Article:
There is a dreadful saying from the traditional Albanian Kanun of the rules determining community life that âwoman is a bag to be used wellâ. But here, the stiff women in their wise scarves and long black braids were the ones who made good use of the bags, hoisting them up on the bus and around them. Beside me, a woman had a carrying bag filled with yeast with half a dozen large loaves of plain white bread, fresh from a bakery. In front of her was the woman I overheard discussing with the driver beforehand about putting away a huge scented sheet tied around a bulky mass of stems and flowers, some of which littered the floor of the minibus.
Fortunately for my curiosity, one woman – who later introduced herself simply as “Naim’s wife”, in an indicator of the region’s enduring traditional views towards women – insisted on telling the whole minibus what he was doing. was in that mellow pile of herbs that she was. bring home from KukÃ«s.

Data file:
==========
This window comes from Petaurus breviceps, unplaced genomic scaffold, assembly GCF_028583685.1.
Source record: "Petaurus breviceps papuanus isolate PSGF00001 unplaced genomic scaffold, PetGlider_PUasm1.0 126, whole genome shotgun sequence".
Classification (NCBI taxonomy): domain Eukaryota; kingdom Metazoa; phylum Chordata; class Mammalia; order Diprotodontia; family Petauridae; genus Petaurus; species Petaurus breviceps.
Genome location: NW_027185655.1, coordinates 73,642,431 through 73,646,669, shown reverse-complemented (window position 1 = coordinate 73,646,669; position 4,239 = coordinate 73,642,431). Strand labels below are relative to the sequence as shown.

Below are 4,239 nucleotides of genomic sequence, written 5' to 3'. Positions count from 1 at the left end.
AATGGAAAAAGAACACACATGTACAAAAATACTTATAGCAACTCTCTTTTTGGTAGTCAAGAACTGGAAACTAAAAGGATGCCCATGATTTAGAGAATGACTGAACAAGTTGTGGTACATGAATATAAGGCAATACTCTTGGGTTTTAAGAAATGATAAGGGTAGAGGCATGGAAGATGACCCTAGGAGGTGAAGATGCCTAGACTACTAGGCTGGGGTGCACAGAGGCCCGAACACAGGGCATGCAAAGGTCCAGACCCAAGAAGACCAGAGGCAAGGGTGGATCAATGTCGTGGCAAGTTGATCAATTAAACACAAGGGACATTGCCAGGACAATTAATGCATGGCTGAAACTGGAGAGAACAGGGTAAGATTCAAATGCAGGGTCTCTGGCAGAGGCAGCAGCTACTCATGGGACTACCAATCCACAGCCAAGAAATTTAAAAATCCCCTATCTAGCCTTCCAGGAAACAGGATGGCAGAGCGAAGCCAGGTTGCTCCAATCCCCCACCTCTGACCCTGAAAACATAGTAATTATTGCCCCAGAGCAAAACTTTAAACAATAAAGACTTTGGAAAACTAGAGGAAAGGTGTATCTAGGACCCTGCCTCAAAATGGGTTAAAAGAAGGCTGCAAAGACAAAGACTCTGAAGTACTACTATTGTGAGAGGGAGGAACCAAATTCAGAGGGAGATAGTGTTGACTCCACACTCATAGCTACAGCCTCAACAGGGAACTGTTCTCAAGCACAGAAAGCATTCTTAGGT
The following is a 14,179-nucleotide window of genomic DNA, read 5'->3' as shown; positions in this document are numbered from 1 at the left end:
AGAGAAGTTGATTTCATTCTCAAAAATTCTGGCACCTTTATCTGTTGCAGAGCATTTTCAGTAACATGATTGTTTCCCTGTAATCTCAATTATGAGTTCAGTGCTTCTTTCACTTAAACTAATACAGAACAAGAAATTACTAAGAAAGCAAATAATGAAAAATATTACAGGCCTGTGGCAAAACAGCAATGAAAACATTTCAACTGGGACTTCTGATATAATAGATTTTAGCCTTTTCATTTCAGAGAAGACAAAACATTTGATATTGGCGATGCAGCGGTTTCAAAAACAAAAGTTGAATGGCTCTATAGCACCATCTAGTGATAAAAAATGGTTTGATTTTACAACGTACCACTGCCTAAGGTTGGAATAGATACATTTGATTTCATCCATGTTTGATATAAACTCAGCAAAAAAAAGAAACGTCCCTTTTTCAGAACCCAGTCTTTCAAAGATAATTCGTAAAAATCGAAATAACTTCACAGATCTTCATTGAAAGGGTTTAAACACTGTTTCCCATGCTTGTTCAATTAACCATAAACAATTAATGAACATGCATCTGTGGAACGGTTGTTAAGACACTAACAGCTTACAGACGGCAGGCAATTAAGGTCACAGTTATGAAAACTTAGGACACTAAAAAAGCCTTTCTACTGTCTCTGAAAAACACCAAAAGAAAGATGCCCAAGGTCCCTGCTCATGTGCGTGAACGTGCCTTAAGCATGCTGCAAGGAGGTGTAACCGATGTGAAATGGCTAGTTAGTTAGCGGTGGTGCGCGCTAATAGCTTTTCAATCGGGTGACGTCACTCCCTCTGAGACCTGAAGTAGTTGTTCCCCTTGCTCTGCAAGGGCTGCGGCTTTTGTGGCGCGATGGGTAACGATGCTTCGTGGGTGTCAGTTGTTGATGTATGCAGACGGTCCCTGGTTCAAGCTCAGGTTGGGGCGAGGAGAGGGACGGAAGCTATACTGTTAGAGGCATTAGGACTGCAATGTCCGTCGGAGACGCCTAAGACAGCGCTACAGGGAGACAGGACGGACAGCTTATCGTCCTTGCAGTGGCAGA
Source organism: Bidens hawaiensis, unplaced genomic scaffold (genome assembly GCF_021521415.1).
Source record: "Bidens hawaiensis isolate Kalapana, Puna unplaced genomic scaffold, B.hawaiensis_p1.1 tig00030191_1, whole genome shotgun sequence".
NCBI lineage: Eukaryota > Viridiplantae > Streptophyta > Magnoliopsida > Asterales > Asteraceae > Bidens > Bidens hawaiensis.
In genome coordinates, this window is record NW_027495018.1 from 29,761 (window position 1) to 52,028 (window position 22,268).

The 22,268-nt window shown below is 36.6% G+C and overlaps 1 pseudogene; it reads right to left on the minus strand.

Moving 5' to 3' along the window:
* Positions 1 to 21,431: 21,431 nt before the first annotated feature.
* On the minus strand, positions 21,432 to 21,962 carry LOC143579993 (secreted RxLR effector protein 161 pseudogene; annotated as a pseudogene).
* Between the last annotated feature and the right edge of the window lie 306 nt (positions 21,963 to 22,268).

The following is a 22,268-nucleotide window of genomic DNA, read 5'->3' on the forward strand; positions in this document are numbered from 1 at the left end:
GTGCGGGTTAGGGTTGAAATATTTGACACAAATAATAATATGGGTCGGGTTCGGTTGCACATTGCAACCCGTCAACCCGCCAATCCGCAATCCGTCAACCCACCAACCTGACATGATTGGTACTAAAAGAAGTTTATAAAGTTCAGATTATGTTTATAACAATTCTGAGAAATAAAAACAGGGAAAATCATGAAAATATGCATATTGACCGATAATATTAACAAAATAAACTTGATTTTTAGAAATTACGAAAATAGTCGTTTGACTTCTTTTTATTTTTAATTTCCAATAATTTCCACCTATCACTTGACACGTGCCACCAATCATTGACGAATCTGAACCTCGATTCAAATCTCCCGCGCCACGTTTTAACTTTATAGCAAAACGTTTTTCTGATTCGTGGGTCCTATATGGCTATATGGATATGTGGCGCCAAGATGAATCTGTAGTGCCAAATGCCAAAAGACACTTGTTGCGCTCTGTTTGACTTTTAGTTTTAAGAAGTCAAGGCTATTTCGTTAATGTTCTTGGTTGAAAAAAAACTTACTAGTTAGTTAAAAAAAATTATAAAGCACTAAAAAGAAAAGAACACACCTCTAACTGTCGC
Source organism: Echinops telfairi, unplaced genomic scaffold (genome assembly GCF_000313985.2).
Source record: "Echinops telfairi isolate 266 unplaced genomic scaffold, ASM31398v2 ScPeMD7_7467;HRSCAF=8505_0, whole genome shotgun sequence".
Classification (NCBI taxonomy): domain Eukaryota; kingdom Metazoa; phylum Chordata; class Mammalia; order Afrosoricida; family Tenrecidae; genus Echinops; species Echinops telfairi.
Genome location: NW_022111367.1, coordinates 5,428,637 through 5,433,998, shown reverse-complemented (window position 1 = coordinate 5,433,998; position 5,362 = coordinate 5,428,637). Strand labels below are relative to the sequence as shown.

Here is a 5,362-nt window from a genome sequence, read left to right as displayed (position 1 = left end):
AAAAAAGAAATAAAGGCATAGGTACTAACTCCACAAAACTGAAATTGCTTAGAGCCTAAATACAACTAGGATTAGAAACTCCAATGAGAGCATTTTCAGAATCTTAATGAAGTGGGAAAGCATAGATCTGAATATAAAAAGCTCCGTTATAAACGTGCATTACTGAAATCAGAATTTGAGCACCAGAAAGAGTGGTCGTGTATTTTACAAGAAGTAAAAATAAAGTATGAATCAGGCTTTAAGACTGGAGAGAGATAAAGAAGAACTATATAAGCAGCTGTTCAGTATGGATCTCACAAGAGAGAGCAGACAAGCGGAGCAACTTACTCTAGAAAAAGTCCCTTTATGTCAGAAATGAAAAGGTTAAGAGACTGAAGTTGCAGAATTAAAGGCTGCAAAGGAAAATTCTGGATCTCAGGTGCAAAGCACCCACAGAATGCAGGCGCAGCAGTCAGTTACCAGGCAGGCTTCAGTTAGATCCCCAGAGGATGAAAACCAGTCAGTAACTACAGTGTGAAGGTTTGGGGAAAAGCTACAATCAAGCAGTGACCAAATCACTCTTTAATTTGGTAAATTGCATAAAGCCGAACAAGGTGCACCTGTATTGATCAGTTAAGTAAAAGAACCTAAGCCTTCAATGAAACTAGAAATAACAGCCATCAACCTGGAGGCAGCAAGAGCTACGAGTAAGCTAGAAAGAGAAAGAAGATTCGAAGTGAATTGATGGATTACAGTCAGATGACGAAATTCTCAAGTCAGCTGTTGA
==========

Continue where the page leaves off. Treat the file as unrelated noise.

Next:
âWithout the rods, they said! Last year they were happy to have the rods! But now apparently thatâs not acceptable. So everyone has to go home. I will probably go home. just feed it to the sheep. “
As it turned out, she was talking about primroses, one of the many medicinal plants collected from the wild in Albania. Her package was refused because she had plucked the stems instead of the flowers, apparently an unforeseen new rule at the market where she came to sell her flowers.
“So, are you going out to pick up the flowers?” I asked.
All the minibus answered me: “yes!”
Once my interest became clear, the trip turned into an illustrated lecture. For example, cuckoos – Naim’s wife scattered dried yellow flowers in my hand – are known locally as finger flowers. âLook at the way the flowers come together like a hand,â she said.
The man in front of me pointed out the window. “Elderflower. One euro per kilo.”
Someone else joined in: âAnd the hawthorn blossom – collecting it is hard on the hands. “
I was learning a new way to analyze the campaign.